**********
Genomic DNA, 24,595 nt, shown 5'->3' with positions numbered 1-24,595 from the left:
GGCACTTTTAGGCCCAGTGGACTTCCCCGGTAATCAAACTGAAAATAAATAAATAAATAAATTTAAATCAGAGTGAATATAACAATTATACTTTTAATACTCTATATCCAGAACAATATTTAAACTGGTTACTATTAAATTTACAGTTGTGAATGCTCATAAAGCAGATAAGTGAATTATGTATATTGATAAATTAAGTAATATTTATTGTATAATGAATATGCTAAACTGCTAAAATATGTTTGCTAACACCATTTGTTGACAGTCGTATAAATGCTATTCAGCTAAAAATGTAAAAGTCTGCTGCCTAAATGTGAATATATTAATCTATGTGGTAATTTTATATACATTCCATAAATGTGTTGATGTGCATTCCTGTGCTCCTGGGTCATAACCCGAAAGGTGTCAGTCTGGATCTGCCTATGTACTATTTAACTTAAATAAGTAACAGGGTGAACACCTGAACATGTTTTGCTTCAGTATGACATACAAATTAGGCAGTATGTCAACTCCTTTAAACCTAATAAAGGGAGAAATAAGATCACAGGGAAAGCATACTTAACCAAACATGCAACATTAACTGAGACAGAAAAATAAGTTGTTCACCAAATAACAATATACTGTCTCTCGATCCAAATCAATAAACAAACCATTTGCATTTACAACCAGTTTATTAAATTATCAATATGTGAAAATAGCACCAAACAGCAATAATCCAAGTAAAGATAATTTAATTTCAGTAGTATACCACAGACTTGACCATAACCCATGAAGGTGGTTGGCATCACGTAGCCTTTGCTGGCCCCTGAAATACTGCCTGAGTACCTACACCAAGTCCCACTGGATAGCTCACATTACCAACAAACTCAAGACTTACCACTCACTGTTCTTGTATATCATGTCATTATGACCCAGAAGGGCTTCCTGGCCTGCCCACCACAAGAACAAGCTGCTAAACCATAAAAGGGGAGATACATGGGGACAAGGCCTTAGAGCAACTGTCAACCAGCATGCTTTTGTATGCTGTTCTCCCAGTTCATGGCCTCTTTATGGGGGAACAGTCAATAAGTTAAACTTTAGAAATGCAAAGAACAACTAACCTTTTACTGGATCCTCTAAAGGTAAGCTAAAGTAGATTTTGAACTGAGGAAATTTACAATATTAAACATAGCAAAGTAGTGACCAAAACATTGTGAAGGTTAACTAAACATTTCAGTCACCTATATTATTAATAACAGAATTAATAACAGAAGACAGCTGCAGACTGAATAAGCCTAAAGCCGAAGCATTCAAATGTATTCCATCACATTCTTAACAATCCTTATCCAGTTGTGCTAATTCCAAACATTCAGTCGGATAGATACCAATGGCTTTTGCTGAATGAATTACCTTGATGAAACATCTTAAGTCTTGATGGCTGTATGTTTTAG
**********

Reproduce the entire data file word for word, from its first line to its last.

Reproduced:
Genomic DNA, 24,595 nt, shown 5'->3' with positions numbered 1-24,595 from the left:
GGCACTTTTAGGCCCAGTGGACTTCCCCGGTAATCAAACTGAAAATAAATAAATAAATAAATTTAAATCAGAGTGAATATAACAATTATACTTTTAATACTCTATATCCAGAACAATATTTAAACTGGTTACTATTAAATTTACAGTTGTGAATGCTCATAAAGCAGATAAGTGAATTATGTATATTGATAAATTAAGTAATATTTATTGTATAATGAATATGCTAAACTGCTAAAATATGTTTGCTAACACCATTTGTTGACAGTCGTATAAATGCTATTCAGCTAAAAATGTAAAAGTCTGCTGCCTAAATGTGAATATATTAATCTATGTGGTAATTTTATATACATTCCATAAATGTGTTGATGTGCATTCCTGTGCTCCTGGGTCATAACCCGAAAGGTGTCAGTCTGGATCTGCCTATGTACTATTTAACTTAAATAAGTAACAGGGTGAACACCTGAACATGTTTTGCTTCAGTATGACATACAAATTAGGCAGTATGTCAACTCCTTTAAACCTAATAAAGGGAGAAATAAGATCACAGGGAAAGCATACTTAACCAAACATGCAACATTAACTGAGACAGAAAAATAAGTTGTTCACCAAATAACAATATACTGTCTCTCGATCCAAATCAATAAACAAACCATTTGCATTTACAACCAGTTTATTAAATTATCAATATGTGAAAATAGCACCAAACAGCAATAATCCAAGTAAAGATAATTTAATTTCAGTAGTATACCACAGACTTGACCATAACCCATGAAGGTGGTTGGCATCACGTAGCCTTTGCTGGCCCCTGAAATACTGCCTGAGTACCTACACCAAGTCCCACTGGATAGCTCACATTACCAACAAACTCAAGACTTACCACTCACTGTTCTTGTATATCATGTCATTATGACCCAGAAGGGCTTCCTGGCCTGCCCACCACAAGAACAAGCTGCTAAACCATAAAAGGGGAGATACATGGGGACAAGGCCTTAGAGCAACTGTCAACCAGCATGCTTTTGTATGCTGTTCTCCCAGTTCATGGCCTCTTTATGGGGGAACAGTCAATAAGTTAAACTTTAGAAATGCAAAGAACAACTAACCTTTTACTGGATCCTCTAAAGGTAAGCTAAAGTAGATTTTGAACTGAGGAAATTTACAATATTAAACATAGCAAAGTAGTGACCAAAACATTGTGAAGGTTAACTAAACATTTCAGTCACCTATATTATTAATAACAGAATTAATAACAGAAGACAGCTGCAGACTGAATAAGCCTAAAGCCGAAGCATTCAAATGTATTCCATCACATTCTTAACAATCCTTATCCAGTTGTGCTAATTCCAAACATTCAGTCGGATAGATACCAATGGCTTTTGCTGAATGAATTACCTTGATGAAACATCTTAAGTCTTGATGGCTGTATGTTTTAG